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Virus-induced spore formation as a defense mechanism in marine diatoms

Diatoms are single-celled microalgae extremely abundant in the oceans and are responsible for producing 20% of the oxygen on our planet. Together with the other microalgae, they are the basis of the trophic web of our seas, a role similar to that of plants on earth.

The diatoms are covered with a thin rigid wall of silicon - the main component of glass - which forms a sort of 'box' around the cell. This siliceous coating is adorned with microscopic pores that allow the exchange of nutrients, oxygen and carbon dioxide with the environment surrounding the cell. Some diatoms produce quiescent cells - called 'spores' - lined with an extremely thick siliceous wall. The spores settle in the deep layers of the water column, where they can remain quiescent for decades in the bottom sediments, and are able to germinate if resuspended to light.

The factors that regulate the formation of spores are still almost completely unexplored. The research group coordinated by Dr. M. Montresor, in collaboration with two colleagues from Rutgers University (USA), has studied the possible role of viruses in inducing the transition from vegetative cells to spores. As we all know in this period of Covid-19 emergency, all living organisms can be victims of viral attacks, including bacteria and unicellular microalgae. The concentration of viruses in the sea is extremely high, but to date very few viruses capable of infecting diatoms have been identified. One of these was isolated and characterized some years ago in Japan: it is an ssRNA virus that infects the diatom Chaetoceros socialis.

Cultures of C. socialis isolated from the Gulf of Naples were inoculated with this virus and, within a few days, high cell mortality coupled with a significant increase in viral particles in the culture medium was observed. This shows that the virus is able to reproduce inside the cells. The presence of the virus has also been demonstrated in ultra-thin sections of infected cells observed in transmission electron microscopy.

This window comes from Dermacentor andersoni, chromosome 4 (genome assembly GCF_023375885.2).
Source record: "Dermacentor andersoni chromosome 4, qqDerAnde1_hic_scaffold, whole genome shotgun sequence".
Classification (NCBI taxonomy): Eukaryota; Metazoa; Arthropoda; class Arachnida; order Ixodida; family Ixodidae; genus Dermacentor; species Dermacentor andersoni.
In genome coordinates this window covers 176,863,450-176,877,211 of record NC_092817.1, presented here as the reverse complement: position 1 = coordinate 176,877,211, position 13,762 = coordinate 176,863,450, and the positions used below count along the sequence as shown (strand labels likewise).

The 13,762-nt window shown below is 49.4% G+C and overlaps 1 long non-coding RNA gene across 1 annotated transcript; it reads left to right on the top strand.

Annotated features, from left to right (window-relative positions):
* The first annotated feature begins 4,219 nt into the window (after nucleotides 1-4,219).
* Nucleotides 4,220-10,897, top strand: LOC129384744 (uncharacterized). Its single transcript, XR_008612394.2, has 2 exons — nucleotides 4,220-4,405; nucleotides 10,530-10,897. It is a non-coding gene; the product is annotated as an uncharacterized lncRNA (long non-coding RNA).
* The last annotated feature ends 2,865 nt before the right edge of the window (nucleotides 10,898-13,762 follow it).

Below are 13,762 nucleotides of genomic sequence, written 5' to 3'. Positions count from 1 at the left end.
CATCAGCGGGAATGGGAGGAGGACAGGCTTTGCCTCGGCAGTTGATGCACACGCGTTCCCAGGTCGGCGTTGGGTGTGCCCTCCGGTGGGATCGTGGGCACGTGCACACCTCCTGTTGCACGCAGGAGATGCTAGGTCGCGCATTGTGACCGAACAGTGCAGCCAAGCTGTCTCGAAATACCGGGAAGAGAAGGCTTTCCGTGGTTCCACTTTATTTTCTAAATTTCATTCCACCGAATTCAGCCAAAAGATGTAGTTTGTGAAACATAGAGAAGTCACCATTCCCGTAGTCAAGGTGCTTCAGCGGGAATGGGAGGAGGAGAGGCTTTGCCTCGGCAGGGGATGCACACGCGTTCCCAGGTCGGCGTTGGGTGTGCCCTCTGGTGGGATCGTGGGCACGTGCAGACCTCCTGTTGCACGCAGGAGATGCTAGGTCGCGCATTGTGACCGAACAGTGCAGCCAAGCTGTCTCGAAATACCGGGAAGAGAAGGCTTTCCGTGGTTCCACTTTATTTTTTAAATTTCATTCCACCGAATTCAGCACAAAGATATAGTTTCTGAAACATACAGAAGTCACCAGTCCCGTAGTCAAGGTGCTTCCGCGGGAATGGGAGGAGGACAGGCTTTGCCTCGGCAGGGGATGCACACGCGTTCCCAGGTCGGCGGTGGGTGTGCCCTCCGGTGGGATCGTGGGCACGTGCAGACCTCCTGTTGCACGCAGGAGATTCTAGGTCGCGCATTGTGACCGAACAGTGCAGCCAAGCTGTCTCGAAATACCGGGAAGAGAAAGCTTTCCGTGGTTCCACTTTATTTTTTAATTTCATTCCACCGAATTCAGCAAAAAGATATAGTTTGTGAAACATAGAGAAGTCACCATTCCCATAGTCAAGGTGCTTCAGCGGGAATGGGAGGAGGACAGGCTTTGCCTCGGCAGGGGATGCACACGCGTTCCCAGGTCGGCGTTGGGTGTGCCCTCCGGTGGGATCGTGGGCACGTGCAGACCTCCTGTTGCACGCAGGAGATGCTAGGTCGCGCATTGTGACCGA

The surprising result of our study was the finding of a high concentration of spores in the cultures infected by the virus, proof that the viral attack is able to induce the transformation between these two stages of the diatom's life cycle. Will these spores be able to propagate the viral infection when they germinate, producing a new population of vegetative cells? To answer this question, the spores were separated from dead cells and placed in environmental conditions favorable to their germination. The resulting cultures did not show evidence of viral infection.

The results of this study suggest that the transformation of vegetative cells into spores represents a defense mechanism against the virus. A possible scenario - to be tested in the future in the natural environment - is that viral infection occurs in the superficial portion of the sea, where Chaetoceros socialis can reach very high concentrations in certain periods of the year. The spores are heavy and sink at high speeds, helping to preserve the diatom population in the deep layers of the water column and, at the same time, limiting the transmission of the virus to future populations that will originate from the germination of the quiescent cells.

Pelusi Angela, De Luca Pasquale, Manfellotto Francesco, Thamatrakoln Kim, Bidle Kay D. & Montresor M. 2020. Virus-induced spore formation as a defense mechanism in marine diatoms. New Phytologist doi: 10.1111/nph.16951

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